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October 23, 2007
Contact: Mark Rosenthal, <>

Associated Press Under Fire for Biased Sex Abuse Study

WASHINGTON, October 23, 2007 – A recent Associated Press investigation on sex abuse in schools is being criticized as biased and harmful to abuse victims. Experts say the study used flawed methods and reached faulty conclusions.

"When a female teacher becomes sexually involved with a student, the child's complaint is often not believed and the woman's misconduct is less likely to incur criminal sanctions," explains Gordon Finley, psychology professor at Florida International University.

"By ignoring that gender double standard, the Associated Press has done a tremendous disservice both to victims and to female teachers who need treatment," Finley concludes.

Evidence shows that the consequences to victims of female sexual predators fall within the same range as for male sexual predators.

An American Association of University Women student survey found that 43% of sexual abusers were female. But the Associated Press study, which only looked at school district disciplinary actions, reported that one in 10 sexual abusers were female.

Dale Bespalec, psychologist at the Milwaukee Secure Detention Facility, notes that boys are less likely to report abuse than girls.

Even when a complaint is filed, "86% of the victims of female sexual predators aren't believed, so the crimes go unreported and don't get prosecuted," according to the Canadian Children's Rights Council.[i] "Unfortunately they look at it as the 'Mrs. Robinson syndrome' and think everything is OK," according to Dale Potter, a Tennessee district attorney.[ii]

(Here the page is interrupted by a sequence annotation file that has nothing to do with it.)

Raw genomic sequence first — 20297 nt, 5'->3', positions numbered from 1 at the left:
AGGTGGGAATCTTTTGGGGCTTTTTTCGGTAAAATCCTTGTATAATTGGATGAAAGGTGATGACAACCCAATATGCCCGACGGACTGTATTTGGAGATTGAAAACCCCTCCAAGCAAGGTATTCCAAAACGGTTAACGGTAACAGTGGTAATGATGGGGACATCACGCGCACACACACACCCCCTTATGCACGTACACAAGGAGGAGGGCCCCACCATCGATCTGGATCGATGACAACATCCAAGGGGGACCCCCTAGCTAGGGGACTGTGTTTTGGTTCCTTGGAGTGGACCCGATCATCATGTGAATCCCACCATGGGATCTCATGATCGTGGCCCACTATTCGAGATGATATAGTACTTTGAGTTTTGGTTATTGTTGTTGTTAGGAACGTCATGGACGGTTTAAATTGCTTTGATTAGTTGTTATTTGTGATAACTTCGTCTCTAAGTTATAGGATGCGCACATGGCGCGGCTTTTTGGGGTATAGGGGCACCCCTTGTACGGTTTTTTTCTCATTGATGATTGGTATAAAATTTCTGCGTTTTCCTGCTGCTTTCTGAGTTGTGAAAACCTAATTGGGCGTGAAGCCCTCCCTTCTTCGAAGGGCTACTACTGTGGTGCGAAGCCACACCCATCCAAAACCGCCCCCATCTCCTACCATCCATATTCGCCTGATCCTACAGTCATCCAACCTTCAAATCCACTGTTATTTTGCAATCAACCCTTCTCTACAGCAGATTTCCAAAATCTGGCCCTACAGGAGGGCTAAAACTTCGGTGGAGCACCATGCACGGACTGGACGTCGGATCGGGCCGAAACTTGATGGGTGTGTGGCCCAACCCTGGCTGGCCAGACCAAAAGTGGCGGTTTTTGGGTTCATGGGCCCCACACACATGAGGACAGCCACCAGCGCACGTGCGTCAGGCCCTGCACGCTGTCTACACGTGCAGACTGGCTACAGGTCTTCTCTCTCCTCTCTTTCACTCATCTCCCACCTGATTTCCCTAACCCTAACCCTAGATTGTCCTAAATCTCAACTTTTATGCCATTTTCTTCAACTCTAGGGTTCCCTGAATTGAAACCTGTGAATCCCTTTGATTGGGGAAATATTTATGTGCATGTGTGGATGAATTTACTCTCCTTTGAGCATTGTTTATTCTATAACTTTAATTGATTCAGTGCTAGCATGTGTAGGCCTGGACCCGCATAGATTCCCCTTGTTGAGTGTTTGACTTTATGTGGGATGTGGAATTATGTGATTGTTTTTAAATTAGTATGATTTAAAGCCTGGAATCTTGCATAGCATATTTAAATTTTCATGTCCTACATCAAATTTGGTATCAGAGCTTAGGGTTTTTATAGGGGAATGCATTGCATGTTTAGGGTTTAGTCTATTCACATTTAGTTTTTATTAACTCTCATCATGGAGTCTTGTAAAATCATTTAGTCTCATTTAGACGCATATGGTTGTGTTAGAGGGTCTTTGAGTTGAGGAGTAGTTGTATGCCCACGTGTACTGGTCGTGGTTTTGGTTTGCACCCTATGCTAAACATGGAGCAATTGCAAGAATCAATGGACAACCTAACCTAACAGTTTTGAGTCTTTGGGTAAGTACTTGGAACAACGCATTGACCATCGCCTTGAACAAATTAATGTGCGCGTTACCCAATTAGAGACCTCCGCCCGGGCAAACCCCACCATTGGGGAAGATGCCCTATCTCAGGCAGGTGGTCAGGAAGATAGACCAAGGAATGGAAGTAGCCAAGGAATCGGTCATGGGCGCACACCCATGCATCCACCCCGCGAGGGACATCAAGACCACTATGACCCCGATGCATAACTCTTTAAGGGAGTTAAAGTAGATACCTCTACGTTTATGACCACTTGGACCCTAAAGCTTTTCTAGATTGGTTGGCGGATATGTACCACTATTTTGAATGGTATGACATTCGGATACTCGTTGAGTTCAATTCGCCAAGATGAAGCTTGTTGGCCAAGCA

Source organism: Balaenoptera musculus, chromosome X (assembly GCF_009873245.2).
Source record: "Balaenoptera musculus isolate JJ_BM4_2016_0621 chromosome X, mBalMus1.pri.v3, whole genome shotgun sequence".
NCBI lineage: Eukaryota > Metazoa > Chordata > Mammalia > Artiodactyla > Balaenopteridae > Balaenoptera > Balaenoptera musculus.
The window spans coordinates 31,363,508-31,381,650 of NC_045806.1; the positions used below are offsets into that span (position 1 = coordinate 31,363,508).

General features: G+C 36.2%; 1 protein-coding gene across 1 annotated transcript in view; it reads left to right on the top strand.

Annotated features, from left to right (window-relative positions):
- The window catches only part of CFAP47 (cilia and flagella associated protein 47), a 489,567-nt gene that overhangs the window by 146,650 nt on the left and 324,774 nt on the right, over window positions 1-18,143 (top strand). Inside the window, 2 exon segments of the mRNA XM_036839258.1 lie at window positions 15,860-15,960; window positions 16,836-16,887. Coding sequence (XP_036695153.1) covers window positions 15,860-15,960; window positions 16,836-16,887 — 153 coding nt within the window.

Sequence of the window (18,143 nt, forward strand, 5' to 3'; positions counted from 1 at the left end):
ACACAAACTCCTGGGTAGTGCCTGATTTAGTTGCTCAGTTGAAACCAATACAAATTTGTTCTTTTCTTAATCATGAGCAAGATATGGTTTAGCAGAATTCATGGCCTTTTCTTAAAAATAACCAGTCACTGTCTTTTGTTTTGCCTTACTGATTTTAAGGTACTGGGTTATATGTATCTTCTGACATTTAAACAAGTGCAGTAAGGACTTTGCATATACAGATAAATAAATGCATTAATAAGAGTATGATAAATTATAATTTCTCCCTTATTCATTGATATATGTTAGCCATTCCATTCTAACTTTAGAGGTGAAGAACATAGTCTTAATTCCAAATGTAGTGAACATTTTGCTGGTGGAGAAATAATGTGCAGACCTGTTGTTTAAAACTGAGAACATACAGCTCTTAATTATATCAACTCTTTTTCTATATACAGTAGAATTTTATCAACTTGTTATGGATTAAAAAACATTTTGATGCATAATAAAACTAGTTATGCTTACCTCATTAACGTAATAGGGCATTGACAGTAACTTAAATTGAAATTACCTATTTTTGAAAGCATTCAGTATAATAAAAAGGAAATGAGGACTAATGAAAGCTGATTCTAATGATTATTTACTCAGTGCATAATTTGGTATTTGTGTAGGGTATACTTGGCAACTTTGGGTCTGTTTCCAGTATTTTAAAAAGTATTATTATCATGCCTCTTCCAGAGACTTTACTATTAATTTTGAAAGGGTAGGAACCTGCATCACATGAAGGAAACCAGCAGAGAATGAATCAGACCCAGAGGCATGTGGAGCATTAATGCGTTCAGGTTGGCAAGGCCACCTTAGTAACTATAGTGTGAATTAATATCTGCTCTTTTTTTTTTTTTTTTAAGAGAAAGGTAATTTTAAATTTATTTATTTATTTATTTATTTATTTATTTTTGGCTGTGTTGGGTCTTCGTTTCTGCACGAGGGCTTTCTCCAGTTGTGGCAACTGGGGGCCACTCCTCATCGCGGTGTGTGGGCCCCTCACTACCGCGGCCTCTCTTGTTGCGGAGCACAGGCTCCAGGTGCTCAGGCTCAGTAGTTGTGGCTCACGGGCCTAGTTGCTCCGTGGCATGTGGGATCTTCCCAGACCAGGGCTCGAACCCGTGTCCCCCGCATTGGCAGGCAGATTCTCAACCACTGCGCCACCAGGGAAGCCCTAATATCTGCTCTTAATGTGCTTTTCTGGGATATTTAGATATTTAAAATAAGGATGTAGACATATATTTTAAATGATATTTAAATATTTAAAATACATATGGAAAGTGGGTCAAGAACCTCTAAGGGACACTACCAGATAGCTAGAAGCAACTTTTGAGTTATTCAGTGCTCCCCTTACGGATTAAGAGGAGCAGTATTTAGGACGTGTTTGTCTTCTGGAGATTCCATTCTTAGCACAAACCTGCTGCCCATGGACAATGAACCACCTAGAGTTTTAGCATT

The double standard extends into the courtroom. District attorney Tony Rackauckas of California has observed that female sex offenders are not sentenced "to the same kind of lengthy prison sentences that the men get," according to a 2006 CBS News report on female sex offenders.[iii]

CNN's Nancy Grace has asked, "Why is it when a man rapes a little girl, he goes to jail, but when a woman rapes a boy, she had a breakdown?"

"The misconduct of Debra Lafave, Mary Kay Letourneau, and countless other female sexual predators has been widely publicized. So why did the AP choose to focus only on school disciplinary actions?" asks David Heleniak, Esq., RADAR spokesman. "We urge the Associated Press to do a follow-up story that addresses the long hidden problem of female sexual abusers."

R.A.D.A.R. – Respecting Accuracy in Domestic Abuse Reporting – is a non-profit, non-partisan organization of men and women working to improve the effectiveness of our nation's approach to solving domestic violence. http://www.mediaradar.org.

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